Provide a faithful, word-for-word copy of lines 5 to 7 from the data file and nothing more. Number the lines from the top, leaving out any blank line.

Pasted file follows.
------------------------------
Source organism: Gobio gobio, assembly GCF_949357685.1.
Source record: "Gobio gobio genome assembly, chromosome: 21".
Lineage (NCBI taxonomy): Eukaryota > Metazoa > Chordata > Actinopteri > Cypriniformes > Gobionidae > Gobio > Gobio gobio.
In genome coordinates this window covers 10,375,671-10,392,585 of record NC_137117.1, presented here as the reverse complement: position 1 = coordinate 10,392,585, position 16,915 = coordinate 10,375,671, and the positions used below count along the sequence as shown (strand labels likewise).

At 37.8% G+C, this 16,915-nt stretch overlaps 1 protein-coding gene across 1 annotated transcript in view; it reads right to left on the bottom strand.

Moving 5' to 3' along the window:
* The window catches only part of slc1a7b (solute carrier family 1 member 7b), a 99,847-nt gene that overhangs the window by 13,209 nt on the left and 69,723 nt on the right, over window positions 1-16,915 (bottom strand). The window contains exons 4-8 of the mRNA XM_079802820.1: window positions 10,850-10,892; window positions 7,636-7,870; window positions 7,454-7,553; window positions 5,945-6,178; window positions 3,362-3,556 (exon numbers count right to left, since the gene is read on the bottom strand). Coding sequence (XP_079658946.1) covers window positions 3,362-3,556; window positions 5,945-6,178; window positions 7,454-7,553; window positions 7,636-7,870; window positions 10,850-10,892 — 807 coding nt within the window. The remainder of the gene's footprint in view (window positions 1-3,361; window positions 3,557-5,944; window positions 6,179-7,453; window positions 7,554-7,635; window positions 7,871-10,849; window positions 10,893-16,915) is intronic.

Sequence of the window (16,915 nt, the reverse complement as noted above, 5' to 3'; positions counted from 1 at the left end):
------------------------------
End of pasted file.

At 37.8% G+C, this 16,915-nt stretch overlaps 1 protein-coding gene across 1 annotated transcript in view; it reads right to left on the bottom strand.

Moving 5' to 3' along the window:
* The window catches only part of slc1a7b (solute carrier family 1 member 7b), a 99,847-nt gene that overhangs the window by 13,209 nt on the left and 69,723 nt on the right, over window positions 1-16,915 (bottom strand). The window contains exons 4-8 of the mRNA XM_079802820.1: window positions 10,850-10,892; window positions 7,636-7,870; window positions 7,454-7,553; window positions 5,945-6,178; window positions 3,362-3,556 (exon numbers count right to left, since the gene is read on the bottom strand). Coding sequence (XP_079658946.1) covers window positions 3,362-3,556; window positions 5,945-6,178; window positions 7,454-7,553; window positions 7,636-7,870; window positions 10,850-10,892 — 807 coding nt within the window. The remainder of the gene's footprint in view (window positions 1-3,361; window positions 3,557-5,944; window positions 6,179-7,453; window positions 7,554-7,635; window positions 7,871-10,849; window positions 10,893-16,915) is intronic.